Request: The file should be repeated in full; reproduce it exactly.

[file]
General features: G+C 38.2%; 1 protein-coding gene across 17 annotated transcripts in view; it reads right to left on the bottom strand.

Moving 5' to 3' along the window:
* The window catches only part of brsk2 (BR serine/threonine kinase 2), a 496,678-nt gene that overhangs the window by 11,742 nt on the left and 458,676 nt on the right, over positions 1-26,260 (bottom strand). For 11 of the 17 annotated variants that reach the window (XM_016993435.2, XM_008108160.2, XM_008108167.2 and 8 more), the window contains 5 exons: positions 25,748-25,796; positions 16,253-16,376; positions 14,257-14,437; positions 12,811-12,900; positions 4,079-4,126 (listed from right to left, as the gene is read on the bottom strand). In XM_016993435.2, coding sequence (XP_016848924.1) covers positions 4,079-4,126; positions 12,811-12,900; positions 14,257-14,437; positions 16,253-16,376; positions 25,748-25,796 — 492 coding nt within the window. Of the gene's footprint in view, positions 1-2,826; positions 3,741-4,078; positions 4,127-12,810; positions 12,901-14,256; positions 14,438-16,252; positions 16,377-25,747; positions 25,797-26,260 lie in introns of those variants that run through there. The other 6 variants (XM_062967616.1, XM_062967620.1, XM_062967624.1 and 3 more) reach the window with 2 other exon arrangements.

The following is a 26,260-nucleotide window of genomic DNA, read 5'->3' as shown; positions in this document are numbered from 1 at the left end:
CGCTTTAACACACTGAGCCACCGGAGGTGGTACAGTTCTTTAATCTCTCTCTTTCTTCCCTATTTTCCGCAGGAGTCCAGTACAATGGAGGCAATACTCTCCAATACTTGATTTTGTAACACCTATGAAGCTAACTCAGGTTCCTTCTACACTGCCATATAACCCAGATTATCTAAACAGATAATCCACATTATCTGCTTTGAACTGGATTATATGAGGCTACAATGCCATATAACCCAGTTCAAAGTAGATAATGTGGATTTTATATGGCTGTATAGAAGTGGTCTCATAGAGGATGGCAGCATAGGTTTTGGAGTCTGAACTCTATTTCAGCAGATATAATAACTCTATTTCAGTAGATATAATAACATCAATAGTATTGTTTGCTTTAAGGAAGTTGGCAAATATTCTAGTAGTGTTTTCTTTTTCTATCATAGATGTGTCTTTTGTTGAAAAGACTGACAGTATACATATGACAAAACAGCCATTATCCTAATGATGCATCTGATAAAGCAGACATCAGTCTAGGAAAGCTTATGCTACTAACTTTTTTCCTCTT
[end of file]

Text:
General features: G+C 38.2%; 1 protein-coding gene across 17 annotated transcripts in view; it reads right to left on the bottom strand.

Moving 5' to 3' along the window:
* The window catches only part of brsk2 (BR serine/threonine kinase 2), a 496,678-nt gene that overhangs the window by 11,742 nt on the left and 458,676 nt on the right, over positions 1-26,260 (bottom strand). For 11 of the 17 annotated variants that reach the window (XM_016993435.2, XM_008108160.2, XM_008108167.2 and 8 more), the window contains 5 exons: positions 25,748-25,796; positions 16,253-16,376; positions 14,257-14,437; positions 12,811-12,900; positions 4,079-4,126 (listed from right to left, as the gene is read on the bottom strand). In XM_016993435.2, coding sequence (XP_016848924.1) covers positions 4,079-4,126; positions 12,811-12,900; positions 14,257-14,437; positions 16,253-16,376; positions 25,748-25,796 — 492 coding nt within the window. Of the gene's footprint in view, positions 1-2,826; positions 3,741-4,078; positions 4,127-12,810; positions 12,901-14,256; positions 14,438-16,252; positions 16,377-25,747; positions 25,797-26,260 lie in introns of those variants that run through there. The other 6 variants (XM_062967616.1, XM_062967620.1, XM_062967624.1 and 3 more) reach the window with 2 other exon arrangements.

The following is a 26,260-nucleotide window of genomic DNA, read 5'->3' as shown; positions in this document are numbered from 1 at the left end:
CGCTTTAACACACTGAGCCACCGGAGGTGGTACAGTTCTTTAATCTCTCTCTTTCTTCCCTATTTTCCGCAGGAGTCCAGTACAATGGAGGCAATACTCTCCAATACTTGATTTTGTAACACCTATGAAGCTAACTCAGGTTCCTTCTACACTGCCATATAACCCAGATTATCTAAACAGATAATCCACATTATCTGCTTTGAACTGGATTATATGAGGCTACAATGCCATATAACCCAGTTCAAAGTAGATAATGTGGATTTTATATGGCTGTATAGAAGTGGTCTCATAGAGGATGGCAGCATAGGTTTTGGAGTCTGAACTCTATTTCAGCAGATATAATAACTCTATTTCAGTAGATATAATAACATCAATAGTATTGTTTGCTTTAAGGAAGTTGGCAAATATTCTAGTAGTGTTTTCTTTTTCTATCATAGATGTGTCTTTTGTTGAAAAGACTGACAGTATACATATGACAAAACAGCCATTATCCTAATGATGCATCTGATAAAGCAGACATCAGTCTAGGAAAGCTTATGCTACTAACTTTTTTCCTCTT